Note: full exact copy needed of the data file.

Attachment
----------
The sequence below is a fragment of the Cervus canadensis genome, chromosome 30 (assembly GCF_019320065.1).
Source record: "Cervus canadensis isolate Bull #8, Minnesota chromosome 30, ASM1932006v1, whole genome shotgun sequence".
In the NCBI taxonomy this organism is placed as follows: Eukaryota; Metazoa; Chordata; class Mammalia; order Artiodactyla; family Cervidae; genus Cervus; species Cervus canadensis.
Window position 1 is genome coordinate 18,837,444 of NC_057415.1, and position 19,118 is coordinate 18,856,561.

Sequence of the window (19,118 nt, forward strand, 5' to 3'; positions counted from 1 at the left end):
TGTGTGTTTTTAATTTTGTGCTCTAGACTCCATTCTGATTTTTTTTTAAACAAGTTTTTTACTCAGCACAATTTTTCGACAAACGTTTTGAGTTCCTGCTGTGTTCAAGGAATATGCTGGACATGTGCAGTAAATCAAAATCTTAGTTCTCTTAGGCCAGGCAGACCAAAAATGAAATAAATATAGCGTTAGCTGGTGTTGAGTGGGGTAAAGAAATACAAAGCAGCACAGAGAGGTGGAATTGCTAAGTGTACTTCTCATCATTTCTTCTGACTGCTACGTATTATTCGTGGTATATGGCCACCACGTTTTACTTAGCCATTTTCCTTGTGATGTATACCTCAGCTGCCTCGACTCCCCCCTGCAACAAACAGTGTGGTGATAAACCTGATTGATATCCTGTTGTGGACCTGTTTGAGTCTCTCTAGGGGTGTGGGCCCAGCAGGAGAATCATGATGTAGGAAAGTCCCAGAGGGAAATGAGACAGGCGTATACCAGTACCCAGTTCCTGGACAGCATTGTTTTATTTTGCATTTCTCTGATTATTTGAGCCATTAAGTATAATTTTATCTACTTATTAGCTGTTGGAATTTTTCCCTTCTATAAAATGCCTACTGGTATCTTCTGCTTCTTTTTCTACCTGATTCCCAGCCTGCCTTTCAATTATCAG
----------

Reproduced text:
The sequence below is a fragment of the Cervus canadensis genome, chromosome 30 (assembly GCF_019320065.1).
Source record: "Cervus canadensis isolate Bull #8, Minnesota chromosome 30, ASM1932006v1, whole genome shotgun sequence".
In the NCBI taxonomy this organism is placed as follows: Eukaryota; Metazoa; Chordata; class Mammalia; order Artiodactyla; family Cervidae; genus Cervus; species Cervus canadensis.
Window position 1 is genome coordinate 18,837,444 of NC_057415.1, and position 19,118 is coordinate 18,856,561.

Sequence of the window (19,118 nt, forward strand, 5' to 3'; positions counted from 1 at the left end):
TGTGTGTTTTTAATTTTGTGCTCTAGACTCCATTCTGATTTTTTTTTAAACAAGTTTTTTACTCAGCACAATTTTTCGACAAACGTTTTGAGTTCCTGCTGTGTTCAAGGAATATGCTGGACATGTGCAGTAAATCAAAATCTTAGTTCTCTTAGGCCAGGCAGACCAAAAATGAAATAAATATAGCGTTAGCTGGTGTTGAGTGGGGTAAAGAAATACAAAGCAGCACAGAGAGGTGGAATTGCTAAGTGTACTTCTCATCATTTCTTCTGACTGCTACGTATTATTCGTGGTATATGGCCACCACGTTTTACTTAGCCATTTTCCTTGTGATGTATACCTCAGCTGCCTCGACTCCCCCCTGCAACAAACAGTGTGGTGATAAACCTGATTGATATCCTGTTGTGGACCTGTTTGAGTCTCTCTAGGGGTGTGGGCCCAGCAGGAGAATCATGATGTAGGAAAGTCCCAGAGGGAAATGAGACAGGCGTATACCAGTACCCAGTTCCTGGACAGCATTGTTTTATTTTGCATTTCTCTGATTATTTGAGCCATTAAGTATAATTTTATCTACTTATTAGCTGTTGGAATTTTTCCCTTCTATAAAATGCCTACTGGTATCTTCTGCTTCTTTTTCTACCTGATTCCCAGCCTGCCTTTCAATTATCAG